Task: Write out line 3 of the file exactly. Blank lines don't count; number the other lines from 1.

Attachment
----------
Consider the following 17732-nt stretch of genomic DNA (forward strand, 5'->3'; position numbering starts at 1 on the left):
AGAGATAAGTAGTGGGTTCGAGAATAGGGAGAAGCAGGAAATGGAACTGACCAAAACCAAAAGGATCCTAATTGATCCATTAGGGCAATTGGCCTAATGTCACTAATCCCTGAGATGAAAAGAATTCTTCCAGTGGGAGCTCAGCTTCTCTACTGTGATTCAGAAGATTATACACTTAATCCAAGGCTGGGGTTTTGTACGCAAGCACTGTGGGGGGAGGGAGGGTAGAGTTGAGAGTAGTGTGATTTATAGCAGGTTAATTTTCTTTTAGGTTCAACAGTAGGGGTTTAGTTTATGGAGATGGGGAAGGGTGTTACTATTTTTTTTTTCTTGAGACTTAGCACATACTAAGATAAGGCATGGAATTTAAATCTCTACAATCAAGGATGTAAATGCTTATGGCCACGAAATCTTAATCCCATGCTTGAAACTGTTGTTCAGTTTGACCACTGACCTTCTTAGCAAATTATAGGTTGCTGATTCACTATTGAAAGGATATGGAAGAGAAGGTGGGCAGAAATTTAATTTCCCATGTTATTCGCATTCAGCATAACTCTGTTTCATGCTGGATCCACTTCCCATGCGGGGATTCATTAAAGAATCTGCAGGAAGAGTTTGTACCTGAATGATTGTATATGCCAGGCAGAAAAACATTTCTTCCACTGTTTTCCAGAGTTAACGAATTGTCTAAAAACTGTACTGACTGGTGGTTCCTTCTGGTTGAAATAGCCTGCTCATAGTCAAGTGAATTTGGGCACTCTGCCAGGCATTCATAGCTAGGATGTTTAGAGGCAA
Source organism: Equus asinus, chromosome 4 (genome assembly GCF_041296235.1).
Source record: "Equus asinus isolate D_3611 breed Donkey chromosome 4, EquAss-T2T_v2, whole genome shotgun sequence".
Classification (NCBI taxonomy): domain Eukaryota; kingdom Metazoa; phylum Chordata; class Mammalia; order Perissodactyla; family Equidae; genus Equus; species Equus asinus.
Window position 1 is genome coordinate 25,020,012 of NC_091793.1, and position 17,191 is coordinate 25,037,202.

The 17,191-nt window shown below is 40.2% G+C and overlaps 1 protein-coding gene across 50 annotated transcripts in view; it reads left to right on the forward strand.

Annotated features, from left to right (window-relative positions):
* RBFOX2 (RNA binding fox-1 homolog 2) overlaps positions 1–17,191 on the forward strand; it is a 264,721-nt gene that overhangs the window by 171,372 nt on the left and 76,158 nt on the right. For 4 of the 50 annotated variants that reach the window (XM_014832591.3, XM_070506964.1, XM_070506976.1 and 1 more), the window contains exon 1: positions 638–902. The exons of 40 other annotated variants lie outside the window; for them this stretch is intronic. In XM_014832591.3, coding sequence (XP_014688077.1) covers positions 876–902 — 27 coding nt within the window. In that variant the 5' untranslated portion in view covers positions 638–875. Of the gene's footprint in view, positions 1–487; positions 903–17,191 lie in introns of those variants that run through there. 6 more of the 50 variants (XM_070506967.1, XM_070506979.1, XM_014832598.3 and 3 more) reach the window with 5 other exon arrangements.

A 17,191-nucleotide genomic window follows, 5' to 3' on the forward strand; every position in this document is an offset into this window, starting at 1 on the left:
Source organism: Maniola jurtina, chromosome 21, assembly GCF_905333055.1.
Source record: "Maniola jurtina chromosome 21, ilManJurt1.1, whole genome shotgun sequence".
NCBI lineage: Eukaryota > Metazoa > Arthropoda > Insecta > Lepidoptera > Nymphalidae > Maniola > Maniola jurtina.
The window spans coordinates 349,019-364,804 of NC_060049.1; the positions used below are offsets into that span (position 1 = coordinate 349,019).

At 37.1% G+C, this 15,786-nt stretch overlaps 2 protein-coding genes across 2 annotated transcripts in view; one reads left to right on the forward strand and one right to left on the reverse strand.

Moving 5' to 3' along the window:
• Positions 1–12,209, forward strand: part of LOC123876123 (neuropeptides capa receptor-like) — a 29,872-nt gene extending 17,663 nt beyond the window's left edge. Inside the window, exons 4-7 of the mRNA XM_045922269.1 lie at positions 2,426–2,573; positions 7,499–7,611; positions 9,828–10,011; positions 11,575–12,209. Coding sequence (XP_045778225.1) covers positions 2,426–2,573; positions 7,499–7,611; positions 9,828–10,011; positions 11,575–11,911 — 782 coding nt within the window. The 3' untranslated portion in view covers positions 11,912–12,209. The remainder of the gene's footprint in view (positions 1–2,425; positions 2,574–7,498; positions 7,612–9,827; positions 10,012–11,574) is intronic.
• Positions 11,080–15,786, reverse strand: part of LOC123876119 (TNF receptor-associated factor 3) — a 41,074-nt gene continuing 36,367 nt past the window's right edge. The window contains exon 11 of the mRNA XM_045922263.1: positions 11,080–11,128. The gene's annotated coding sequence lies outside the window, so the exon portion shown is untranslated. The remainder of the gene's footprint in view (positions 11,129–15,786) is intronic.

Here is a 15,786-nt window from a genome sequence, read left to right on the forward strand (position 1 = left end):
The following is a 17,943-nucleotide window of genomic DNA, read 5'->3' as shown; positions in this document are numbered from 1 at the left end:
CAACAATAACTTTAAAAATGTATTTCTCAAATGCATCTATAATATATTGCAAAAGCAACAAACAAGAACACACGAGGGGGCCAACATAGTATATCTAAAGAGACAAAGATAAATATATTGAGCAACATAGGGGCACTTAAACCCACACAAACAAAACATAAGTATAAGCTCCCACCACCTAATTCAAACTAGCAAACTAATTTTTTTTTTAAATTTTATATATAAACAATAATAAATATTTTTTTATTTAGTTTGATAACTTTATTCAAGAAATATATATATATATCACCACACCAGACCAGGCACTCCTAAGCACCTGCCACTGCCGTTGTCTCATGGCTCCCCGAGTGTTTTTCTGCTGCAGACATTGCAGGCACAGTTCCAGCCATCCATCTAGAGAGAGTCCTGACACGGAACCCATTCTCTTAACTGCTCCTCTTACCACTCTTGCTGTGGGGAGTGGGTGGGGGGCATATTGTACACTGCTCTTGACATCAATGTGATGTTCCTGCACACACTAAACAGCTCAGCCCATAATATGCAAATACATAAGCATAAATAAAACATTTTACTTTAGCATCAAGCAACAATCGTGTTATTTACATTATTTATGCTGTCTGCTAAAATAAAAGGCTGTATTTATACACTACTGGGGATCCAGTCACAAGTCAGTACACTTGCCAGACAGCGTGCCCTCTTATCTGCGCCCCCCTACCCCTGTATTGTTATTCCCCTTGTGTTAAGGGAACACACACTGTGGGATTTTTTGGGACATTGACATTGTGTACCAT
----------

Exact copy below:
Source organism: Equus asinus, chromosome 4 (genome assembly GCF_041296235.1).